Typical Food for the Celebration of the Day of the Dead

por Chef Karla Irlette Castro Reynoso | Jan 18, 2022 6:01:09 PM

We are at the end of October and the excitement and the characteristic smell of the cempasúchil flower, pan de muerto* and hot chocolate, all typical of the tradition that is closest to our roots, is in the air.

day of the dead typical food

Day of the Death in Mexico

In this traditional Mexican celebration, we don't commemorate won battles, births, or memorable days, no. In this day, Mexico dresses up again with folklore and tradition, since on this day, we celebrate death being part of life, and honor all of our deceased loved ones.

The Day of the Dead is a tradition of pre-Hispanic origin. In fact, there is a record of such celebrations in the Maya, Totonaca and Purépecha ethnic groups. This celebration is considered an Intangible Cultural Heritage of Humanity by the UNESCO, and it's celebrated on November 1st and 2nd, although its preparations begin during mid-October.

During these days, Mexican families wait-for and honor the souls of their loved ones that have already left them. It's customary to bring music to the graves, make altares de muerto (altars/offerings) and of course, entertain those spirits that come to visit with the dishes and foods that they liked best.

Our gastronomy, as in many of our traditions, is key to this celebration. Not only it "dresses up" but also, expresses a lot of tradition and history. In some homes it's still customary to prepare stews as a family, it's actually one of the ways in which our recipes pass from generation to generation, by preparing typical dishes, but using unique family recipes.

Traditional Dishes

Traditional dishes are prepared, such as:

  1. Chicken mukibil. Mukibil is a kind of big tamale, wrapped in banana leaves and cooked underground, in a dug down oven.
  2. *Pan de muertos, or bread of the dead, is a kind of bread that is only made during this season. It was made by the ancient Mesoamericans with corn but, with the arrival of the Spaniards, new ingredients came -such as wheat- and it was with these new ingredients that the production of this bread evolved to become what we now know as pan de muerto.
  3. Another typical dish for this season is mole (sauce made with cocoa and spices)
  4. A very characteristic drink of this celebration is hot chocolate, which can't be left behind when eating pan de muerto. It can be made with water or milk. This drink also evolved with the arrival of the Spaniards, since it was formerly prepared with water, chili and roasted cocoa.

Sugar Calaveritas (Skulls)

A sweet flavor that keeps our tradition alive and is a perfect example of our miscegenation, are sugar claveritas. The calaveritas come from pre-Hispanic times and were used in the tzompantli (altar used in Mesoamerican cultures, decorated with human skulls, to honor their gods) as a tribute. Death was considered as the end of a stage of life, so skulls were kept as trophies and used in the tzompantli as ornaments.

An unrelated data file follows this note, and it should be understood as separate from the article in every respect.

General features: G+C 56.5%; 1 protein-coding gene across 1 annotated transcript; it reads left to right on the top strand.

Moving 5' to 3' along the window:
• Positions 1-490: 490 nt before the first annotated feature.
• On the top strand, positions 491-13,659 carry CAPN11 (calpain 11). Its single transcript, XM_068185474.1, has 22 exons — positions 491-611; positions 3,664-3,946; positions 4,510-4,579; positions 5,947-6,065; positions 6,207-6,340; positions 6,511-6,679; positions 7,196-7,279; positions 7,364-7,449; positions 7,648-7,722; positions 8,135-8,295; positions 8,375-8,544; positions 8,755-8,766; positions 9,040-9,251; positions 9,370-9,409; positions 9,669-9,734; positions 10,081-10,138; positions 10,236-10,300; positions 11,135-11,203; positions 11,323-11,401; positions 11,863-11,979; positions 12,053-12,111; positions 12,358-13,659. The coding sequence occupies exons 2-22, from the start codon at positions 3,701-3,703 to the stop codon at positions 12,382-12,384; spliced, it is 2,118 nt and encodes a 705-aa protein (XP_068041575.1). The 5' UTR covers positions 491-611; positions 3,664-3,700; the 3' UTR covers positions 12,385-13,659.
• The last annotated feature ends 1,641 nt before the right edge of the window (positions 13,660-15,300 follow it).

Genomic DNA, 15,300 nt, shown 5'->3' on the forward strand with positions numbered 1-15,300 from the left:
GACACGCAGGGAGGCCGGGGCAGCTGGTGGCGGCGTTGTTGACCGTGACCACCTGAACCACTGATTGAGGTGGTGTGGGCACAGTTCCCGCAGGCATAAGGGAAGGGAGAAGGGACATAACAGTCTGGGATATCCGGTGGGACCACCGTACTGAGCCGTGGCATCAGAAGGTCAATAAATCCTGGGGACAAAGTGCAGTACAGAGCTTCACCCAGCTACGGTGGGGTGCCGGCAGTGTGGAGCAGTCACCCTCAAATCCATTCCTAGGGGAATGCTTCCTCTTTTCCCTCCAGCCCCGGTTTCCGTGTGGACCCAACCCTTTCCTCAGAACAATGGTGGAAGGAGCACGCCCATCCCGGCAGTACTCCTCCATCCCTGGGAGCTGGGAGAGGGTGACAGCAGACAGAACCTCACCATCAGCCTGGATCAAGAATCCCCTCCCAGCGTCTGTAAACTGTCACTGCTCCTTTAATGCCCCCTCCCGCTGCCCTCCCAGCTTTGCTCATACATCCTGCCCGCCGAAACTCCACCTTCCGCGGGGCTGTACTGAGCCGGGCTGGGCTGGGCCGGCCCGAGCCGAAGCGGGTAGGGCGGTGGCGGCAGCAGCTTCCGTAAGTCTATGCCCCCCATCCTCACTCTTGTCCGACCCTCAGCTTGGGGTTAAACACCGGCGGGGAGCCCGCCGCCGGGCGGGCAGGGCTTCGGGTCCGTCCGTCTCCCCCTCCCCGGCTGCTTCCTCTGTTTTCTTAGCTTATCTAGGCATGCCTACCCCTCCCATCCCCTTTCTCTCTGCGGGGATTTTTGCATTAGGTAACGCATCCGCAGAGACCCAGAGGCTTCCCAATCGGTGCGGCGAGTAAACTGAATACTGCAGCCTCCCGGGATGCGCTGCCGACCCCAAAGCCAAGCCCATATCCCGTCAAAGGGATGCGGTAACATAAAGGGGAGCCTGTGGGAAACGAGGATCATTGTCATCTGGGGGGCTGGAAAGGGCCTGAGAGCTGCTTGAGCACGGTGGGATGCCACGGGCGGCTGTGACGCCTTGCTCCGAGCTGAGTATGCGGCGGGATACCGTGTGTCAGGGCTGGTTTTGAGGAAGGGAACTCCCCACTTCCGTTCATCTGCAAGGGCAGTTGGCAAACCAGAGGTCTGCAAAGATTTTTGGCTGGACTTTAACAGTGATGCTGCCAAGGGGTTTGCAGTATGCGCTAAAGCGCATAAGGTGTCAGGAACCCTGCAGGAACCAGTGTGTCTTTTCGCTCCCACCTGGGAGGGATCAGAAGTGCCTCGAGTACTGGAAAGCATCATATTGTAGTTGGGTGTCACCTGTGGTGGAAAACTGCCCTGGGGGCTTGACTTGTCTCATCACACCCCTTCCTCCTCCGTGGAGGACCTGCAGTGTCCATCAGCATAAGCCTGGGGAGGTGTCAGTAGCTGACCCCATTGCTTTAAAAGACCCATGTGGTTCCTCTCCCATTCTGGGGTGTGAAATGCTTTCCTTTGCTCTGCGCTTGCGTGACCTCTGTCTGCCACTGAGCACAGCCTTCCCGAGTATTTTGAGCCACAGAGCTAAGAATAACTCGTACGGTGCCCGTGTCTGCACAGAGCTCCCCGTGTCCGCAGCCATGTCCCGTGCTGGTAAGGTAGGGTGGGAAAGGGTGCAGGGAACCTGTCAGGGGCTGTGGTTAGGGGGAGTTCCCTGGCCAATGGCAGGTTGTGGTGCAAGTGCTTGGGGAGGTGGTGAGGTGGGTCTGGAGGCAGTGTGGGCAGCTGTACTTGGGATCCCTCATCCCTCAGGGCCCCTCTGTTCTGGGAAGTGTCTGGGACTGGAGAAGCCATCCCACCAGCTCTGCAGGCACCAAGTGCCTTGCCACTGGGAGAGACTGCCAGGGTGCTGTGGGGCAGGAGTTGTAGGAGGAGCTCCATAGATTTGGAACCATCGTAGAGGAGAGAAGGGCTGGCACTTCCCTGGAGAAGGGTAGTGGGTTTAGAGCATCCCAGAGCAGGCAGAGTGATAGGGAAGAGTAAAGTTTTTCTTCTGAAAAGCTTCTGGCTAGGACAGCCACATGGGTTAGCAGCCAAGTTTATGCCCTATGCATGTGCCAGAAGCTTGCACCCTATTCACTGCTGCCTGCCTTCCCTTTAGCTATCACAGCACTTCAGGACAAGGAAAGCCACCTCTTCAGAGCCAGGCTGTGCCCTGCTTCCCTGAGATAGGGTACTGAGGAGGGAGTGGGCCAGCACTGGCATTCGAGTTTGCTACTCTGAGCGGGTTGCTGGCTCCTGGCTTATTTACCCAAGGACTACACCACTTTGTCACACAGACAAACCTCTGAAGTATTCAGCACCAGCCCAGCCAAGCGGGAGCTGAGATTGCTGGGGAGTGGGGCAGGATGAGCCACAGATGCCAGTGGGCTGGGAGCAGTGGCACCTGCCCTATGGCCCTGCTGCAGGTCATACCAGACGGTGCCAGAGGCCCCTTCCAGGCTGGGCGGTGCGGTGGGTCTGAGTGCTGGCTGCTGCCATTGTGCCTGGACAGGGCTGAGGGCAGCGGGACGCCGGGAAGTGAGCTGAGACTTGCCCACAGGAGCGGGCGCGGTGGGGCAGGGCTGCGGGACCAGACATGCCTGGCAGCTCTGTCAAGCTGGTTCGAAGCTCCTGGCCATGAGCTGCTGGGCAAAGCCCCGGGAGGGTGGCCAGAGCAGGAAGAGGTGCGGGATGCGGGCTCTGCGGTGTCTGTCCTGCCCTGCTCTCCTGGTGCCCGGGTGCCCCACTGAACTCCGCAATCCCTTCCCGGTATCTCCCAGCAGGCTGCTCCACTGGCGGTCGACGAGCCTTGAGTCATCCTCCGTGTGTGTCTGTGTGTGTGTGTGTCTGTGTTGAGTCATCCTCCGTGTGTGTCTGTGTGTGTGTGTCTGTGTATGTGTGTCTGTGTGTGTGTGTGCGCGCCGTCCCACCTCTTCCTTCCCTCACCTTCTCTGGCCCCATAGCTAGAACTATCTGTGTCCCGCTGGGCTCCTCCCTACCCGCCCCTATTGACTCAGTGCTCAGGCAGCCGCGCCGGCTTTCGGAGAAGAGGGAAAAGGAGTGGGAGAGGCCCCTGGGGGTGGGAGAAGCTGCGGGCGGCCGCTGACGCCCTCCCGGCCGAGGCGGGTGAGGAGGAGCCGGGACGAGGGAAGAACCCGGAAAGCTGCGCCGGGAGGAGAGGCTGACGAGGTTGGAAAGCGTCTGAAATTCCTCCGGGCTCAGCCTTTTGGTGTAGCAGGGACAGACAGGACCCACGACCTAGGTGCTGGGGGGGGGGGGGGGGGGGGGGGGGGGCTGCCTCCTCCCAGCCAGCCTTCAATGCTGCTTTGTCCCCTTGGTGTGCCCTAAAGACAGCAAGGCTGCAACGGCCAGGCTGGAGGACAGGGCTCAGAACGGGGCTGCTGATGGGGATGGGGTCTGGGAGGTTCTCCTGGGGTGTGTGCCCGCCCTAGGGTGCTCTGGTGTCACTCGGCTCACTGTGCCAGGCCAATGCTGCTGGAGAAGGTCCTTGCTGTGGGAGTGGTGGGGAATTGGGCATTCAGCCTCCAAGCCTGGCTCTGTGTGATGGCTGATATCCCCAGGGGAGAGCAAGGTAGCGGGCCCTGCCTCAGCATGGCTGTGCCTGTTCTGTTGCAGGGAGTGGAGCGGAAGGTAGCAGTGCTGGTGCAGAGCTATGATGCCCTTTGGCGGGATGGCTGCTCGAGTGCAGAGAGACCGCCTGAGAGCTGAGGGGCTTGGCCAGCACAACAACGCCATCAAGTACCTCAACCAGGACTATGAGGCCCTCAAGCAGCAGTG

With the arrival of the Spaniards, the rituals were banned because they went against the Catholic religion but, given the resistance of the people, they had to be replaced by others. The Spaniards already celebrated the day of the Faithful Deceased and they made some adjustments so that this celebration could go on. One of these adjustment was to replace the human skulls with skulls made with amaranth grain -or huazontle- and blood. These are quelites (like amaranth) were used as an offering to the dead.

With the passing of time, the technique evolved until it reached the alfeñique, which is a kind of caramel made with cane sugar. These days, calaveritas are offered as a gift during this season. The name of the person to whom it'll be given, is recorded on the forehead of this sugar skulls. They are also used as decoration and as an offering on the altars.

Sauza Celebrates this Tradition

This is how the combination of cultures turned into our very famous and traditional Day of the Dead. You can't miss experiencing this day with us and trying unique dishes of this season at La Cueva de Don Cenobio restaurant, as they are:

  • Domo de cempasúchil (dessert with cempasúchil flower)
dessert made with flowers
  • Pan de muerto
  • Bendita maldición negra cocktail. (Blessed black curse)
cocktail bendita maldición negra
  • Our cempasúchil and huazontle cantaritos and margaritas
cocktails made with tequila

Last but not least, end this day's experience in Sauza with a homemade pan de muerto, served with a hot chocolate with flamed marshmallows and amaranth.

hot chocolate with flamed marshmallows


Click on the following image for more information on our celebration:

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